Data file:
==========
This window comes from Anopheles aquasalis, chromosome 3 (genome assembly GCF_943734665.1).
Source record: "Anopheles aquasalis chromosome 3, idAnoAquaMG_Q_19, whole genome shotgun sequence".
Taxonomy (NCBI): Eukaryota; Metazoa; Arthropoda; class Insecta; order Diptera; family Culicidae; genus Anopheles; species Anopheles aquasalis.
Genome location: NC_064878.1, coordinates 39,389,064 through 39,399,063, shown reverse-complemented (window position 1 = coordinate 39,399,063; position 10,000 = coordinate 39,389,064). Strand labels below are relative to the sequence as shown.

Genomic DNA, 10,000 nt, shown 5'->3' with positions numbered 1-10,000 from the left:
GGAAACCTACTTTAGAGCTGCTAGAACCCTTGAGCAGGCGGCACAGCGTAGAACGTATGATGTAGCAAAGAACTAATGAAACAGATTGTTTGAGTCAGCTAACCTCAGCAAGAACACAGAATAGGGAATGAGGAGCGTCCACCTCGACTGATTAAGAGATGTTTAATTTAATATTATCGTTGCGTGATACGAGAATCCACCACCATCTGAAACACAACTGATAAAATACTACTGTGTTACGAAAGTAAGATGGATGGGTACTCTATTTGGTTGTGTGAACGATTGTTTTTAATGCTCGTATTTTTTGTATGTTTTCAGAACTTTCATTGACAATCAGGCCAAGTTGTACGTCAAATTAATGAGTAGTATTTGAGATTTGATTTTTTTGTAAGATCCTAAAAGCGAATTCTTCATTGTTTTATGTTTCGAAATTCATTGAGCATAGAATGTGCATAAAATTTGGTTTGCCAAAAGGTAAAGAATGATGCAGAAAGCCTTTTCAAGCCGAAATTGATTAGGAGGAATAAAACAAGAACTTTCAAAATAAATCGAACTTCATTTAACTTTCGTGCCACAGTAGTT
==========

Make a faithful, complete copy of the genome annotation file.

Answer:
This window comes from Anopheles aquasalis, chromosome 3 (genome assembly GCF_943734665.1).
Source record: "Anopheles aquasalis chromosome 3, idAnoAquaMG_Q_19, whole genome shotgun sequence".
Taxonomy (NCBI): Eukaryota; Metazoa; Arthropoda; class Insecta; order Diptera; family Culicidae; genus Anopheles; species Anopheles aquasalis.
Genome location: NC_064878.1, coordinates 39,389,064 through 39,399,063, shown reverse-complemented (window position 1 = coordinate 39,399,063; position 10,000 = coordinate 39,389,064). Strand labels below are relative to the sequence as shown.

Genomic DNA, 10,000 nt, shown 5'->3' with positions numbered 1-10,000 from the left:
GGAAACCTACTTTAGAGCTGCTAGAACCCTTGAGCAGGCGGCACAGCGTAGAACGTATGATGTAGCAAAGAACTAATGAAACAGATTGTTTGAGTCAGCTAACCTCAGCAAGAACACAGAATAGGGAATGAGGAGCGTCCACCTCGACTGATTAAGAGATGTTTAATTTAATATTATCGTTGCGTGATACGAGAATCCACCACCATCTGAAACACAACTGATAAAATACTACTGTGTTACGAAAGTAAGATGGATGGGTACTCTATTTGGTTGTGTGAACGATTGTTTTTAATGCTCGTATTTTTTGTATGTTTTCAGAACTTTCATTGACAATCAGGCCAAGTTGTACGTCAAATTAATGAGTAGTATTTGAGATTTGATTTTTTTGTAAGATCCTAAAAGCGAATTCTTCATTGTTTTATGTTTCGAAATTCATTGAGCATAGAATGTGCATAAAATTTGGTTTGCCAAAAGGTAAAGAATGATGCAGAAAGCCTTTTCAAGCCGAAATTGATTAGGAGGAATAAAACAAGAACTTTCAAAATAAATCGAACTTCATTTAACTTTCGTGCCACAGTAGTT